After nearly three dozen releases over seventeen years, it was announced in 2019 that the trio The Thing would be on a hiatus from touring and recording. This garage punk jazz trio has carried the flame of Black Flag's get-in-the-van philosophy, traveling and recording with the likes of Sonic Youth's Thurston Moore, Otomo Yoshihide, Neneh Cherry, Barry Guy, Ken Vandermark, and the Norwegian rockers Cato Salsa Experience. This release is a reissue of the band's second recording which followed their eponymous debut on Crazy Wisdom records. Both discs, recorded in 2000-1, are long-out-of-print collector's items. Both were then reissued in a 3 CD/DVD box set Now And Forever (Smalltown Superjazz, 2007), also a very difficult find for collectors. That is certainly enough reason for ezz-thetics chief Werner X. Uehlinger to reissue The Thing's music. Beyond that, She Knows... includes jazz legend Joe McPhee, a musician Uehlinger championed, with his earliest Hat Hut Records releases beginning in 1975. McPhee's recording Tenor (Hat Hut, 1977) was certainly an inspiration to nearly every modern creative musician, including the members of The Thing.
This all-Scandinavian trio, The Thing, is a band born of the music of Don Cherry. Saxophonist Mats Gustafsson is joined by drummer Paal Nilssen-Love and bassist Ingebrigt Haker Flaten. The Thing's first self-titled recording, on Gustafsson's Crazy Wisdom label, featured either Don Cherry's music or dedications to the multi-cultured pocket trumpeter. The trio's second outing extends the logic and music of Don Cherry and adds Joe McPhee playing pocket trumpet and tenor saxophone. She Knows... covers only one Cherry tune, "The Thing," but follows the same path with covers of Ornette Coleman, James Blood Ulmer, Frank Lowe, and Joe McPhee. The album opens, interestingly enough, with the rocker PJ Harvey's "To Bring You My Love." If American pianist Ethan Iverson's trio can reconstruct the Swedish band ABBA's "Knowing Me, Knowing You," the Swede's can surely make alternative rock their territory. Gustafsson and McPhee recast the Harvey tune in the same mode as this entire Cherry-inspired outing. McPhee, as he has shown throughout his career, is an excellent stand-in on pocket trumpet. Together, the pair hover over the territory established by the band Old and New Dreams. That is, they start at Cherry and Ornette, fast-forward to Cherry and Dewey Redman, then take the music into this 21st century open horizon. The sound of Albert Ayler propels the traditional "Going Home" and the Ulmer track "Baby Talk" with a wah-wah bass-line. We are also treated to a joyous saxophone-duet opening to the Frank Lowe tune "For Real," where the possibilities of each musician's horn are realized in passivity before they open up into a shouting match refereed by the energized drumming of Nilssen-Love. A listen to this reissued recording these many years later confirms this supergroup as living legends. Now, when will that hiatus end?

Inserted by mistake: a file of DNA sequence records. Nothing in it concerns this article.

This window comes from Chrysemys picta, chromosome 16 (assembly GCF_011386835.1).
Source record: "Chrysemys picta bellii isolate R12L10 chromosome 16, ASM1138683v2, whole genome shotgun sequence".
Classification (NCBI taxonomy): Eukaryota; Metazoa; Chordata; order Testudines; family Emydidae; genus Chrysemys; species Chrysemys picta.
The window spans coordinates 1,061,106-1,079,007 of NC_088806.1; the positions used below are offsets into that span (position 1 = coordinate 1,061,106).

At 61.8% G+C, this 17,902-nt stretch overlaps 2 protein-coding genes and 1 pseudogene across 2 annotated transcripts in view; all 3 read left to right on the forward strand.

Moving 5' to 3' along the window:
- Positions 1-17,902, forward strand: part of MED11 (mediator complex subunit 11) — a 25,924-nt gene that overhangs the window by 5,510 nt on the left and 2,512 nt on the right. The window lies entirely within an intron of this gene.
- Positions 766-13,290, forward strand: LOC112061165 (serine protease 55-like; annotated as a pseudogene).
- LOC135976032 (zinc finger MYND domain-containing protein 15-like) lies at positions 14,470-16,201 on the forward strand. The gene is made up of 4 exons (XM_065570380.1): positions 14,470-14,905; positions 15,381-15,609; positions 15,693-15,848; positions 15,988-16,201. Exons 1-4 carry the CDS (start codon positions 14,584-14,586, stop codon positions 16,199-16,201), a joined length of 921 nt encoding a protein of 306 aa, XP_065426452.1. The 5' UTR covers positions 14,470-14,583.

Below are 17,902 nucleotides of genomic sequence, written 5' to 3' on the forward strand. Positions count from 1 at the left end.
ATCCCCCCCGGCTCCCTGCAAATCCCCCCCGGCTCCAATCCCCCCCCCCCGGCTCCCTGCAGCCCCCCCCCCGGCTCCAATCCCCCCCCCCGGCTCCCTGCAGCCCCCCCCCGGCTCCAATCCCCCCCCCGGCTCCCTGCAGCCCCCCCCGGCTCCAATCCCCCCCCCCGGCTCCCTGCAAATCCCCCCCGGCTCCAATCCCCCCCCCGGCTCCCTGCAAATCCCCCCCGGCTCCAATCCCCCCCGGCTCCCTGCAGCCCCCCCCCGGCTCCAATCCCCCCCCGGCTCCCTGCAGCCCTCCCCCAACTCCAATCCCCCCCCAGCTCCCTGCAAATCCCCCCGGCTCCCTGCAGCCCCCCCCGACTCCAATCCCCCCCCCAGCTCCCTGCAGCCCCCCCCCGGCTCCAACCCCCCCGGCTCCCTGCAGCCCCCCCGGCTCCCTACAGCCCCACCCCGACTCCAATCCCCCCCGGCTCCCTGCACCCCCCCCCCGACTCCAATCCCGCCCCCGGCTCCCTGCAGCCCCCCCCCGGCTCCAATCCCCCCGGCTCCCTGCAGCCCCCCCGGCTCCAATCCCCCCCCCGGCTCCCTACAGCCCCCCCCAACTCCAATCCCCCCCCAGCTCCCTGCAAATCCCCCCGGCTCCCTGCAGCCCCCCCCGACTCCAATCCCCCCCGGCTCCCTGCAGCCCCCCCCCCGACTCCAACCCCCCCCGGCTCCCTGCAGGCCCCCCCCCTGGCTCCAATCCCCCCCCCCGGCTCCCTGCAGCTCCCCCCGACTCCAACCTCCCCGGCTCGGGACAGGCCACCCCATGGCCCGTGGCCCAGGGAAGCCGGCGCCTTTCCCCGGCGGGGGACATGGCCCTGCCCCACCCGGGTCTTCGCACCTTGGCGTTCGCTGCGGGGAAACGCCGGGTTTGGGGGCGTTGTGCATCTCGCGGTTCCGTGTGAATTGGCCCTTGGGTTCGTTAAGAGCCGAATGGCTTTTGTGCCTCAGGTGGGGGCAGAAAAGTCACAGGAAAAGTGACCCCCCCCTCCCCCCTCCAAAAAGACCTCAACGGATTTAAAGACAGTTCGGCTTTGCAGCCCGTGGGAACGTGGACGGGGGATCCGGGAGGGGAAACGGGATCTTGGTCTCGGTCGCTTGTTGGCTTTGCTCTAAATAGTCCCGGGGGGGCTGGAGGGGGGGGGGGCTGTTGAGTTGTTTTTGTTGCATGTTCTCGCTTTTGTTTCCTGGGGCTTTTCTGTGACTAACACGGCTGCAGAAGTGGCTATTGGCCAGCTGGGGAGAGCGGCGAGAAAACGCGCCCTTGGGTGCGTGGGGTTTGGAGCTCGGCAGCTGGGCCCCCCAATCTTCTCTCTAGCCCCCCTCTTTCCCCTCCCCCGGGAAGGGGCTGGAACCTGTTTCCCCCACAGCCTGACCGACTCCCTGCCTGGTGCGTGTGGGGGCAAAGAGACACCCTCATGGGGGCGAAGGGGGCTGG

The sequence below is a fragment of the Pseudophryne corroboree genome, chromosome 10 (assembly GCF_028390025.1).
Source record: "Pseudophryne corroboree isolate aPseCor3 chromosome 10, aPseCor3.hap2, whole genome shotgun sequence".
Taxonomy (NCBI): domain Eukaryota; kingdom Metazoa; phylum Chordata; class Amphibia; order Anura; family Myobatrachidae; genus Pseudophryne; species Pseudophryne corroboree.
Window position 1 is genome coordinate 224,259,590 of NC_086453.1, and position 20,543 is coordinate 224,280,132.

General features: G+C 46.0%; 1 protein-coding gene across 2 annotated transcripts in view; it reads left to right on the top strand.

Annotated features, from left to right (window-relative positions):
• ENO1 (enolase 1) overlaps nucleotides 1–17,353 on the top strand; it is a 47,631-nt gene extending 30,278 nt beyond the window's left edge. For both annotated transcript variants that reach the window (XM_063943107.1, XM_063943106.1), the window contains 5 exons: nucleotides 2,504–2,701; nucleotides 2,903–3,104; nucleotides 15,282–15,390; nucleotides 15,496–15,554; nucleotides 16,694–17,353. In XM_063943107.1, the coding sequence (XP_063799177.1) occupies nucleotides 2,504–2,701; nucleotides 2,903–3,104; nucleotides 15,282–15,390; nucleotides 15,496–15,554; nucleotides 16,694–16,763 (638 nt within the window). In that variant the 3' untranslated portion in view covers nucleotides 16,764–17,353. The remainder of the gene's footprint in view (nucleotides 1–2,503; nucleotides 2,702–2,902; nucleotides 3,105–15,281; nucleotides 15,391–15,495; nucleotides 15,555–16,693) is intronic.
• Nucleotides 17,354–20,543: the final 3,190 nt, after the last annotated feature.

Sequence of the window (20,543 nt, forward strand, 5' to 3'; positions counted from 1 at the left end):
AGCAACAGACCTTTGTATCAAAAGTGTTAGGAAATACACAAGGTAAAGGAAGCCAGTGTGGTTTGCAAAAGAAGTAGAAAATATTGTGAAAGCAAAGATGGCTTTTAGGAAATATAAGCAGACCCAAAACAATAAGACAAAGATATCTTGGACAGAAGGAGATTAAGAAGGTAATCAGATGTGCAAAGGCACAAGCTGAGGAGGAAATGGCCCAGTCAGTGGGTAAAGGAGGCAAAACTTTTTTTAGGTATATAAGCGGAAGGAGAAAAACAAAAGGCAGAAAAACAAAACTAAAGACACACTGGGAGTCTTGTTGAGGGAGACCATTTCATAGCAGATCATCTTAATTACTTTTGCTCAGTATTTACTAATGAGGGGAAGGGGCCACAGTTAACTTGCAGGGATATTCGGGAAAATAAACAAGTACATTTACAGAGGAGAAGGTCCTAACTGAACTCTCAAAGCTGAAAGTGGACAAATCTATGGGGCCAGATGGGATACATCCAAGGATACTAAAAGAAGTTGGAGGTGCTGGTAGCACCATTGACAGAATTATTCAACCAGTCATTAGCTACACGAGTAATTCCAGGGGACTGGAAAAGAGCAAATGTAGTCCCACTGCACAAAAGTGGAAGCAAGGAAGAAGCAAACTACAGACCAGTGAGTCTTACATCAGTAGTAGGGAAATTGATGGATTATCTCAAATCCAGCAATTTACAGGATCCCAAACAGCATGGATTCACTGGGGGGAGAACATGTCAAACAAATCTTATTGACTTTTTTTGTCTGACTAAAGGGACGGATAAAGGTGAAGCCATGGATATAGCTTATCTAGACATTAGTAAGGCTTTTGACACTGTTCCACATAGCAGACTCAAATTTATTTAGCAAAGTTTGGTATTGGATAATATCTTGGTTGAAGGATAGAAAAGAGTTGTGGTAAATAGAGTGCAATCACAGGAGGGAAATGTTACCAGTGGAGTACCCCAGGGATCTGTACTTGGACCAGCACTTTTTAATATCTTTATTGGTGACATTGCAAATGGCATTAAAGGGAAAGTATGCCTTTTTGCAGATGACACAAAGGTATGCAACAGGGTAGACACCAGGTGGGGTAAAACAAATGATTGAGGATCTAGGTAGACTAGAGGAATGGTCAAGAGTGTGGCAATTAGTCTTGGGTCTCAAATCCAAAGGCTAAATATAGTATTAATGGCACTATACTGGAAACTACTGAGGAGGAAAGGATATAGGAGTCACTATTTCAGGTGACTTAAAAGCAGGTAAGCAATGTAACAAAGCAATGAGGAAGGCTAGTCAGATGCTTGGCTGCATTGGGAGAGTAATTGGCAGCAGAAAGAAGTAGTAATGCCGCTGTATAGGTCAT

To Bring You My Love; The Thing; Baby Talk; Kathelin Gray; Going Home; For Real; Old Eyes.
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